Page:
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a special tree, or a beggar gives the princess the drug which causes her to give birth to twins. Even in the Râmâyana we read that Râja Dasaratha divides the oblation among his wives and they conceive. Even nowadays in Florence, if a woman wishes to be with child, she goes to a priest and gets from him an enchanted apple, with which she repairs to Saint Anna, who was the Lucina of Roman times, and repeats a prayer or a spell.

2

Some holy men, it must be admitted, do not escape the tongue of slander for their doings in this department of their business.

HARMLESS SAINTS AND GODLINGS. Most of these saints and godlings whom we have been considering, are comparatively harmless, and even benevolent. Such is nearly always the case with the ghosts of the European dead, who are constantly deified. Perhaps because the Sâhib is such a curiously incomprehensible personage to the rustic, he is believed to retain his powers in the other world. But it is a remarkable and unconscious tribute to the foreign ruler that his ghost should be beneficent.

The gardener in charge of the station cemetery in Mirzapur some time ago informed me that he constantly sees the ghosts of the ladies and gentlemen buried there coming out for a walk in the hot summer nights, and that they never harm him.

But with ordinary graves it is necessary to be cautious. As appears in the cycle of tales which turn on the magic ointment which enables the possessor to see the beings of the other world, spirits hate being watched. The spirit, for instance, often announces its wishes. When the Emperor Tughlaq began to build the tomb of the Saint Bahâwal Haq, a voice was heard from below, saying, “You are treading on my body.” Another site was chosen at a short

1 Lâl Bihâri Dê, “Folk-tales of Bengal," 1, 117, 187;_Tawney, " Katha Sarit Sâgara," i. 52, 172, 355, 382 ; ii. 216 ; Knowles, "Folk-tales of Kashmîr," 131, 416.

2 Leland, “ Etruscan Roman Remains,” 246.

distance, and the voice said, “You are treading on my knees.” He went a little further, and the voice said, “You are treading on my toes.” So he had to go to the other end of the fort, and as the voice was not heard there, the tomb was built. If you visit an old tomb, it is well to clap your hands, as the ghost sometimes revisits its restingplace, and if discovered in doshabille, is likely to resent the intrusion in a very disagreeable manner. So it is very dangerous to pollute a tomb or insult its occupant in any way, and instances have occurred of cases of epilepsy and hysteria, which were attributed to the neglect of these precautions. Thus, there is nothing permanent, no established rule of faith in the popular belief of the rustic. Discredited saints and shrines are always passing into contempt and oblivion; new worthies are being constantly canonized. The worst part of the matter is that there is no official controller of the right to deification, no Advocatus Diaboli to dispute the claims of the candidate to celestial honours. At the same time the system, though often discredited by fraud, admirably illustrates the elastic character of the popular creed. Hinduism would hardly be so congenial to the minds of the masses, if some rigid supervising agency disputed the right of any tribe to worship its hero, of any village to canonize its local worthy. The steady popularity of the system, for the present at least, shows that it satisfactorily provides for the religious wants of the people.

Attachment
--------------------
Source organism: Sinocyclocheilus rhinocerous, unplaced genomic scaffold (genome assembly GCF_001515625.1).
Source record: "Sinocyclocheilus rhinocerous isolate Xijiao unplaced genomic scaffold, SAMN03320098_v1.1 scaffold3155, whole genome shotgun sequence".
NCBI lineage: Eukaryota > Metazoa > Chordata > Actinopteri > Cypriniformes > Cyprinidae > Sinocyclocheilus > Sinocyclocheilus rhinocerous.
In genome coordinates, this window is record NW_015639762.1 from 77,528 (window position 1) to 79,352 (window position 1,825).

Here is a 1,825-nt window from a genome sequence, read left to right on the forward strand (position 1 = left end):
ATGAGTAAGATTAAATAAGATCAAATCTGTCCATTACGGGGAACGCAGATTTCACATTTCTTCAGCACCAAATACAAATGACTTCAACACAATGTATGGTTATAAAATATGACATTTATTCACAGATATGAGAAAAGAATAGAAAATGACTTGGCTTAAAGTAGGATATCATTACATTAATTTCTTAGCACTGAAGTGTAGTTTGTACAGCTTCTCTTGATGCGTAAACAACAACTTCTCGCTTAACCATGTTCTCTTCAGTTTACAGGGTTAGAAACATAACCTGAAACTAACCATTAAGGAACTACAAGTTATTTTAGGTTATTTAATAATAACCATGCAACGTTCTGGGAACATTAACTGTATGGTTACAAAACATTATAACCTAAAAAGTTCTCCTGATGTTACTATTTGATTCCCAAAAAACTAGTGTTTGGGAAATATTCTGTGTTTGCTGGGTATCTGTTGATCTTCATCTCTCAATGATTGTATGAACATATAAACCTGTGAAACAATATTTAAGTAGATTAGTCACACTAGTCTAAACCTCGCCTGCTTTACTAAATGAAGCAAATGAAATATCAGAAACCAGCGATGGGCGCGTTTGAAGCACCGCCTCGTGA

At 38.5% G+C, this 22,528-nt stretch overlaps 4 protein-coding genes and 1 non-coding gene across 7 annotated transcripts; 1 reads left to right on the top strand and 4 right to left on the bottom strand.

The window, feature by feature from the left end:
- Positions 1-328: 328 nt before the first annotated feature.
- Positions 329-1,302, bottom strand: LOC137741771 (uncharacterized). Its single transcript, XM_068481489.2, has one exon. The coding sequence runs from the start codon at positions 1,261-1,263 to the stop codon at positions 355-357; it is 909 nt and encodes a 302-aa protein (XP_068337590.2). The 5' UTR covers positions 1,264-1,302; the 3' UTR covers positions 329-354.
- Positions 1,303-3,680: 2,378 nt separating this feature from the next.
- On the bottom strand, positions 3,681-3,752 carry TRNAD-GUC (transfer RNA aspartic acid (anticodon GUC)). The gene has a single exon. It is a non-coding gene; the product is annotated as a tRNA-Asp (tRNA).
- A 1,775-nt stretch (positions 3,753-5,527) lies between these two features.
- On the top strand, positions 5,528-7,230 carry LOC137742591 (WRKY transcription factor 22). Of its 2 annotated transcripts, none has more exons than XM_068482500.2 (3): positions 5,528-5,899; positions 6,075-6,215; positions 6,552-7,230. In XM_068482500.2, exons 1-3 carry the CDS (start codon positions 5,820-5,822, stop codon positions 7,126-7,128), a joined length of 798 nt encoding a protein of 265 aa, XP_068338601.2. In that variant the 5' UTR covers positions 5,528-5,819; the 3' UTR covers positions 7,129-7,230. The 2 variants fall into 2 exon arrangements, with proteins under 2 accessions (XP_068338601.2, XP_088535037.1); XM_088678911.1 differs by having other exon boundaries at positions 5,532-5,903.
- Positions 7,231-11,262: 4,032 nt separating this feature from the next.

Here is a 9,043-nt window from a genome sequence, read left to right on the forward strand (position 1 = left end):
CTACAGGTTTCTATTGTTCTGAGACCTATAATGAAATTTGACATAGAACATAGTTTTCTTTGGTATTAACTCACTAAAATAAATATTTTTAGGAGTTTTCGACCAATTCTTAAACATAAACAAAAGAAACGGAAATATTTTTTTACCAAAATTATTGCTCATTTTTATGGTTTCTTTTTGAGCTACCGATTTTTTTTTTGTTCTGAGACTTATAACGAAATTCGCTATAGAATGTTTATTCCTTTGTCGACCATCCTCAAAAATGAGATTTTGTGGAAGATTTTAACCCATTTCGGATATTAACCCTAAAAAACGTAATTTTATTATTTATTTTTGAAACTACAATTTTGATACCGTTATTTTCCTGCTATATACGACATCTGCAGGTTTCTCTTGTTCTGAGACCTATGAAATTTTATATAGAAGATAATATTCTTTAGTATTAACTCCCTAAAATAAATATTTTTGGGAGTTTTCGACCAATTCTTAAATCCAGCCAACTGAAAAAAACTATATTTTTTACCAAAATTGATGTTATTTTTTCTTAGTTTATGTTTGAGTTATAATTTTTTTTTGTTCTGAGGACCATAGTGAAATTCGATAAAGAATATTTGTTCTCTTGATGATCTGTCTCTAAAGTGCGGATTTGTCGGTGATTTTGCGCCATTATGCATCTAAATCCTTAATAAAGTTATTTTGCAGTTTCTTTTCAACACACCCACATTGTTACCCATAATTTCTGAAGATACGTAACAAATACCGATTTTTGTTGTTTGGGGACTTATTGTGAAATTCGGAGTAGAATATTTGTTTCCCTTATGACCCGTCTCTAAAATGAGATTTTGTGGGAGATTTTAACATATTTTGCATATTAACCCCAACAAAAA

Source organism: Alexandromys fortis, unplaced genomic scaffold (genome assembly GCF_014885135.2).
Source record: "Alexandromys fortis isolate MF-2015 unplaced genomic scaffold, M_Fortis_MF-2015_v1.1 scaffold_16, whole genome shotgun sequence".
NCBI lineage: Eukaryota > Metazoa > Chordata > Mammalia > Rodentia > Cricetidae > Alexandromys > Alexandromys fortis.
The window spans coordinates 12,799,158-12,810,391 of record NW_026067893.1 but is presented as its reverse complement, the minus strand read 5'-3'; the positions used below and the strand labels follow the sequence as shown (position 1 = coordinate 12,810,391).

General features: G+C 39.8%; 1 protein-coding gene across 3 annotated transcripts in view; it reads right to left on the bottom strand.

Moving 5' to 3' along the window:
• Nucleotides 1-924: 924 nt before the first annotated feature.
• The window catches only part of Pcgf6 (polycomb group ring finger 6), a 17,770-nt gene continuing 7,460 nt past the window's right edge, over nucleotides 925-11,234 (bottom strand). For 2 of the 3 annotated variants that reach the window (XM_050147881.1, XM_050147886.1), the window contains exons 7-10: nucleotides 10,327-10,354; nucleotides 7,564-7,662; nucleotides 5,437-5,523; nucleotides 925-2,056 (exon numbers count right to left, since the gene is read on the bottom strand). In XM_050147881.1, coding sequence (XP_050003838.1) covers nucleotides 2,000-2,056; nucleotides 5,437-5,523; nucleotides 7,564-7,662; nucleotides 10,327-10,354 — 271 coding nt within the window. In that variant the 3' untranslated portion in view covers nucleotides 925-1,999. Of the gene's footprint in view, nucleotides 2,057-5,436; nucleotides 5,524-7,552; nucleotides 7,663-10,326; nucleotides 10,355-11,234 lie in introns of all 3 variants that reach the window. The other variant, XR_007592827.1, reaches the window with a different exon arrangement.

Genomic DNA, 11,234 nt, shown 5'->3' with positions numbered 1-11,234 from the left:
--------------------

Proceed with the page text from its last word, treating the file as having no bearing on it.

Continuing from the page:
CHAPTER V.

WORSHIP OF THE MALEVOLENT DEAD.

Πρώτη δε ψυχή Ελπήνορος ήλθεν εταίρου,
Ου γάρ πω ετέθαπτο υπό χθονός ευρυοδείης. .

Odyssey, xi. 51, 52.

THESE deified ghosts and saints whom we have been discussing, though occasionally touchy and sensitive to insult or disrespect, are, as a rule, benevolent. But there is another class of beings at whose feet the rustic lies in grievous and perpetual bondage. These are the malevolent dead.

SPIRITS OF THE DEAD HOSTILE. It is not difficult to understand why the spirits of the dead should be regarded as hostile. A stranger is, in the belief of all primitive people, synonymous with an enemy; and the spirit of the departed having abandoned his own and joined some other and invisible tribe, whose domains lie outside the world of sense, is sure to be considered inimical to the survivors left on earth. As we have already seen, even the usually kindly spirit of the departed household dead requires propitiation and resents neglect; much more those of a different tribe or family.